Boston College finished the regular season with a 6-6 record after picking up for easy wins in non-conference. However, much of Boston College’s ACC schedule was played without their starting quarterback. Overall, Boston College played the 2021 season with a slow place and a high run rate. However, this team ran 70.8 plays per game with a 53.66% pass rate with a healthy quarterback in 2020. The quarterback mentioned above, Phil Jurkovec ($6,700) already announced his intention to return to Boston College in 2022. Jurkovec is extremely mobile with 322 rushing yards on 52 running opportunities this year (sacks included). As a passer, Jurkovec only averages 152.3 passing yards per game on 16 attempts. However, this sample is affected by injury. Jurkovec actually has a pair of 300-yard passing games in just six games he appeared in. Still, this offense has been extremely volatile, making Jurkovec somewhat risky. Overall, his rushing floor still makes him a solid play at this price.
At running back, Boston College draws a phenomenal matchup against an East Carolina defense allowing 4.9 rushing yards per attempt. Pat Garwo ($5,800) has been the lead back for Boston College throughout the year. He averages 88.9 yards per game on 17.8 touches. Boston College was absolutely demolished in their season finale against Wake Forest, leading to just 13 touches for Garwo. However, he had at least 25 touches in three straight games, prior to that disaster of a season finale. Behind him, Boston College will utilize Alec Sinkfield ($3,000) and Travis Levy ($3,200) as change of pace options. Sinkfield and Levy average 7.0 and 6.4 touches per game respectively. Sinkfield hasn’t eclipsed that number in three straight games and comes without any semblance of a pass game role. He only has two targets on the year. Levy is the preferred pass catching back here. His 20 targets also best Garwo’s six on the year. Still, even Levy has nine total touches over Boston College’s last four games. With Sinkfield and Levy playing a reduced role of late, Garwo looks like a potential buy-low at a cheaper price here.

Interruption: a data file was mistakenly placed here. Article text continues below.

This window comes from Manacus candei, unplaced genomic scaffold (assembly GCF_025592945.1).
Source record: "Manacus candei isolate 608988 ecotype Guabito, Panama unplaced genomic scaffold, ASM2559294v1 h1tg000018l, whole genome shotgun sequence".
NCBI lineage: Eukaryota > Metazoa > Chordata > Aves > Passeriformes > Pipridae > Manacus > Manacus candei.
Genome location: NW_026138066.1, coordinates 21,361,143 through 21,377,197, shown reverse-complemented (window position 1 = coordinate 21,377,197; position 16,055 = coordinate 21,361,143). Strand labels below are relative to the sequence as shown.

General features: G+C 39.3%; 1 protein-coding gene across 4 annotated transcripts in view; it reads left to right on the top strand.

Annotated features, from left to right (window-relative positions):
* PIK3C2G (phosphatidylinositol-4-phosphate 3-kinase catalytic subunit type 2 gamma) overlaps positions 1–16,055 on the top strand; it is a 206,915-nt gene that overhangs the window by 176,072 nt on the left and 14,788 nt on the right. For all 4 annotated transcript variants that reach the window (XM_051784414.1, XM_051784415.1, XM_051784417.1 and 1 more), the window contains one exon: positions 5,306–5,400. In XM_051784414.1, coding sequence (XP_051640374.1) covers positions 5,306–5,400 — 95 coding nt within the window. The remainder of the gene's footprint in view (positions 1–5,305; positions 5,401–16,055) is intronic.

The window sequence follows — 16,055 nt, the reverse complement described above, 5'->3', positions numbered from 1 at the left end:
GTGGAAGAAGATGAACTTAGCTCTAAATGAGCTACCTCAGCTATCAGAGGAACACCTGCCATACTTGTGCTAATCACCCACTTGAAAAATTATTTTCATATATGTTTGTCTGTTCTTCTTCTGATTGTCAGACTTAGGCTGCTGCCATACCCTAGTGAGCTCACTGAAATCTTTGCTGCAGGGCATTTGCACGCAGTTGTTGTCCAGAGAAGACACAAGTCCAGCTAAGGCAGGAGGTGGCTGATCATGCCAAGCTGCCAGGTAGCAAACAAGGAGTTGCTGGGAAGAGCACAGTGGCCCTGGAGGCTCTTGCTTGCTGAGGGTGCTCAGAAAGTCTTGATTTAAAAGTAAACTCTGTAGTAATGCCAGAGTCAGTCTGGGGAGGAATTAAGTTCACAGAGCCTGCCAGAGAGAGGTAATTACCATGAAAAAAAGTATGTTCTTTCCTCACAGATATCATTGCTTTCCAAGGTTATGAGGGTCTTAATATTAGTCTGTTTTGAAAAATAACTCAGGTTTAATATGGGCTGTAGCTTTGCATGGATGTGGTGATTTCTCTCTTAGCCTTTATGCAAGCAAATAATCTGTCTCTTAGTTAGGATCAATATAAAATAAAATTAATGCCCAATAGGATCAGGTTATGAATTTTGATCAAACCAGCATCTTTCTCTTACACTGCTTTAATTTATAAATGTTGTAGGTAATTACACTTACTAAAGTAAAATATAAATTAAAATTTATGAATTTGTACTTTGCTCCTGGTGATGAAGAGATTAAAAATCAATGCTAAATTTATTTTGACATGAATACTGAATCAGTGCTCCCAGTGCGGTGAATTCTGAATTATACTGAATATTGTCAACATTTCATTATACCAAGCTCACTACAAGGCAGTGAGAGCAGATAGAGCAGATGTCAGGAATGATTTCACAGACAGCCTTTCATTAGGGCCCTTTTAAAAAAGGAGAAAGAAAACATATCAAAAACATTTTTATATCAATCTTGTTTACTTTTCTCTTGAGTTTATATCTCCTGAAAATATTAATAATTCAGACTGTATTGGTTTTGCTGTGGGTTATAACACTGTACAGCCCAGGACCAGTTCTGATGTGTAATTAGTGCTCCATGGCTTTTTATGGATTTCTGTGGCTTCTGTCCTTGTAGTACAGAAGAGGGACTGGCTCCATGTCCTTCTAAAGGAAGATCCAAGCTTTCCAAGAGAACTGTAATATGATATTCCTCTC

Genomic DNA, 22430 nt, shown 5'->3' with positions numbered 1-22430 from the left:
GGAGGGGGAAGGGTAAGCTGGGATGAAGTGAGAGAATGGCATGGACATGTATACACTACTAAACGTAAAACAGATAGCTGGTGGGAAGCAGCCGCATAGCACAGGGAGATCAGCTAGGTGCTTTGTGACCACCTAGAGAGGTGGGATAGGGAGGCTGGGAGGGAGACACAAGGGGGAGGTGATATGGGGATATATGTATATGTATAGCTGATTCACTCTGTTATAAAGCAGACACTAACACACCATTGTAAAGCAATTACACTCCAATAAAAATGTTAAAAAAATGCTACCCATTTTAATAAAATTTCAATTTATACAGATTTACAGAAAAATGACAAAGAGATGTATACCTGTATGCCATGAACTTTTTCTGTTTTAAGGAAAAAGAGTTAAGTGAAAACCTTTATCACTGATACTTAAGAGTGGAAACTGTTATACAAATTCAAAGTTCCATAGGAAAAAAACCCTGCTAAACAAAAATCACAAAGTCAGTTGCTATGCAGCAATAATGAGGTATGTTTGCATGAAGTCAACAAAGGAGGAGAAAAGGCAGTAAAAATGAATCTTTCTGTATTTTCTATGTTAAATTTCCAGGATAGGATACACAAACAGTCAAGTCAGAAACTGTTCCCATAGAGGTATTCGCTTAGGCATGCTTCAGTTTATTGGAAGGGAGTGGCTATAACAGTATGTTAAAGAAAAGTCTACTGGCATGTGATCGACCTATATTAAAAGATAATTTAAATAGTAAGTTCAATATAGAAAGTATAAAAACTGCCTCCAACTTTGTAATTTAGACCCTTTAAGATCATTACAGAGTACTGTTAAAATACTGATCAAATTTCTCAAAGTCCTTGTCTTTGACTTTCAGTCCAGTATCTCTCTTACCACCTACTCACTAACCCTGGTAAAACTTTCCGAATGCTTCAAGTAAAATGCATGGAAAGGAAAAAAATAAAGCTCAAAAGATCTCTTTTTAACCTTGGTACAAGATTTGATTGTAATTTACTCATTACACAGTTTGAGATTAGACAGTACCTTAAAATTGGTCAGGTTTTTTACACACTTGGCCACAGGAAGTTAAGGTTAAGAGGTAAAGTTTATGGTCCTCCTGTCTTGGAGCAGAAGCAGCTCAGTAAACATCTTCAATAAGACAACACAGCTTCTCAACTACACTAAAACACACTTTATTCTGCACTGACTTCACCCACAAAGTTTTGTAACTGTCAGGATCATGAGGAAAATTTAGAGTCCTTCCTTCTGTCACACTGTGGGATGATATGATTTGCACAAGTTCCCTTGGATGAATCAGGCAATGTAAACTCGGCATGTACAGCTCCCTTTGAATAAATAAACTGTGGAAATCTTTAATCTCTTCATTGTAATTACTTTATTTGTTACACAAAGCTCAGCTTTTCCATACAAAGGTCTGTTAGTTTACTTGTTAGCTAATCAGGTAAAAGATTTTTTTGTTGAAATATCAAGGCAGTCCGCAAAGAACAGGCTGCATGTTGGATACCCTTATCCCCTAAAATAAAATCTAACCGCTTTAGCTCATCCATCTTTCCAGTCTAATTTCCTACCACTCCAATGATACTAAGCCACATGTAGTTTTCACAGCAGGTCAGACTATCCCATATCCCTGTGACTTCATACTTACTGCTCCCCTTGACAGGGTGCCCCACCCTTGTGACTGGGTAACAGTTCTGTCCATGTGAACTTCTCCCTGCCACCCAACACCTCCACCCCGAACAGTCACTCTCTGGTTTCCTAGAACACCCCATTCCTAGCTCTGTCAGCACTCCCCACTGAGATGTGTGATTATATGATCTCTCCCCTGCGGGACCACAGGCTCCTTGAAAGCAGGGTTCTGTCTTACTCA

In the receiving game, Zay Flowers ($6,000) is the team’s leading receiver, averaging 62.2 yards per game on 6.8 targets. Boston College has condensed their target share as the season has progressed. Jaden Williams ($3,300) and Jaelen Gill ($3,500) have settled in as the WR2 and WR3 . Williams averages 3.8 targets per game over the last four games, while Gill checks in with 3.0. Both could be used as pure punt plays in this offense. At tight end, Trae Barry ($3,400) actaully ranks second on the team with 362 receiving yards on 33 targets. Barry has been banged up down the stretch with only six combined targets over their last four games. This coincides with extra snaps for Joey Luchetti ($3,000). However, there is a chance Barry returns to his normal role, making him the preferred punt between the two tight ends. Overall, Flowers and Williams are the two top plays among the Boston College pass catchers.
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the entire 2021 College Football Bowl Game Schedule and giving their predictions, best betting picks and parlays.
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Alex Baker, the No. 1 DFS player in the world, developed and maintains the CFB DFS ownership projections for today. Check out our industry-leading DFS CFB projections for FanDuel. Looking for more CFB DFS picks for DraftKings and the best CFB DFS advice?